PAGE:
‘Dedo’ – Hitchhiking along Ruta 40

Pointing the finger / Pointing the ‘dedo’

In Spanish the thumb is also called a finger, hence to ‘thumb a ride’ is to ‘dedo’.

It may sound silly but hitchhiking is there amongst my childhood dreams. As a young whipper-snapper in sleepy town Suffolk I envisioned true travel as sharing the back of a pick-up with local farm workers in a far away land.

In Argentina ‘dedo’ was something I was ready to try.

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La Peatonal Pasarella, the wooden foot bridge leaving El Bolson

Nevertheless, all the reasonable anxieties of una mochillera sola extrangera / single female backpacker kept nagging away,

  • What if my ride turns out to also be a charismatic psychopath?
  • Do I speak Spanish well enough to hold a long conversation?
  • What if I get robbed or lost in the middle of nowhere?

“AaaAAaarrrrrrggggghhhhHHHHhhhh!”

It wasn’t until I reached the hippie town of El Bolson, south of Bariloche and met Andre, that I was ready to get started.

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Tent living is made all the better with a constant supply of tea 😀

Mi Maestro

We met in budget $60 (£3) camping across the river. I was the only extrangera within a camping community of South American bohemian travellers escaping the cities for summertime work, selling their ‘artesania’ or touring in bands.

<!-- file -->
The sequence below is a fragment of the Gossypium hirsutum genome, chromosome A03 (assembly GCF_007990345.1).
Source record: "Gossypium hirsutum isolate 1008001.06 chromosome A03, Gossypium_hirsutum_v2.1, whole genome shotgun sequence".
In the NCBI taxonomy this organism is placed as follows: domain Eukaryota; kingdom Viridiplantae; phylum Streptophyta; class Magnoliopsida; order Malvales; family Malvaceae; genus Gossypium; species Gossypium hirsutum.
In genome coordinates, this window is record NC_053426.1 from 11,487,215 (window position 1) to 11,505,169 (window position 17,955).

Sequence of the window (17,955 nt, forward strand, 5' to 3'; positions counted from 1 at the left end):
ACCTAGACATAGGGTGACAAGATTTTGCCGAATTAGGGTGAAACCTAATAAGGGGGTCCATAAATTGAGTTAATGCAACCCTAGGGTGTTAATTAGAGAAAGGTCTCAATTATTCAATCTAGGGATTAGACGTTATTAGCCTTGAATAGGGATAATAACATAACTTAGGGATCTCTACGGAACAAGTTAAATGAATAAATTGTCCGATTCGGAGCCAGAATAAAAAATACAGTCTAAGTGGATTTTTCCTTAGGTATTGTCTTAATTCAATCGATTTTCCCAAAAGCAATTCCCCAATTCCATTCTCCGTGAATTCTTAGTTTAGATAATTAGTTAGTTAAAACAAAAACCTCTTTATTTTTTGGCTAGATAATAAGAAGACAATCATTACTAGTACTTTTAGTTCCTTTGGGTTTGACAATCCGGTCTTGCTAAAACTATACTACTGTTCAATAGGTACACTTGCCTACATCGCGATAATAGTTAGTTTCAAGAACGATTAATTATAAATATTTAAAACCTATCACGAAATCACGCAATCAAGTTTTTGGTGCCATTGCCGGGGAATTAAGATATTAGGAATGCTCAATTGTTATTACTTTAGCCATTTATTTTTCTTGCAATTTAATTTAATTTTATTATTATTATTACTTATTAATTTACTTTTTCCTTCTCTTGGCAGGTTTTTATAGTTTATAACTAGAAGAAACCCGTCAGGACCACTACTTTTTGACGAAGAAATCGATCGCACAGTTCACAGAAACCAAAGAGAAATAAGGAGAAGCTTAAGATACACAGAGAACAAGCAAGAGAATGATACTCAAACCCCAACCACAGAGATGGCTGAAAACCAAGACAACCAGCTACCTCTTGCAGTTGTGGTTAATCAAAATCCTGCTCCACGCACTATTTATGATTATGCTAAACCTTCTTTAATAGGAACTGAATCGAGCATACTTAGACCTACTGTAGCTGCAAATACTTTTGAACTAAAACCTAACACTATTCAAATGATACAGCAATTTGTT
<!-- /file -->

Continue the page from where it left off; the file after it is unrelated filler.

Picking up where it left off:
Two days of relentless rain storm left all us seeking dry refuge in the rough wooden cabin that served as a kitchen. The innate desire to share —COMPARTIR!!— meant that food was busily prepared and bubbling away on the stove for everyone who was to join the congregation.

It was such a toasty night of macrame and drawing around the table, bottles of beer and wine passed like mate, from one to another along with songs and stories. We ate steaming hot comida under one dangling bright light bulb suspended above a long wooden table.

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I don’t think the wooden walls of this little shack had ever felt such good cheer!

As well as the usual conversation comparing countries and languages we compared confusion at jazz music theory and listened to old cheerful tunes from the 1920s. Andre twanged a version of Durazno Sangrando, an Argentine classic by amazing Luis Spinetta. Common to the others but new to me was the strangely beautiful tale of a bleeding peach.

Leaving El Bolson

The next day, after lots of chat about the ‘what ifs and where fors’ Andre helped me find a good spot for a ride out of the town: by the gasolina station after the supermarket.

I was ready! and it was thanks to him and some encouragement, for giving me that —final—–gentle—–push——

Within 30 minutes Katia, a ceramicist from El Hoyo offered me a ride and I was on the road!

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‘Immigrant Way’, a name that made me smile as I waited for another ride

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El Hoyo, town abundant in raspberry, strawberry, blackberry farms

 

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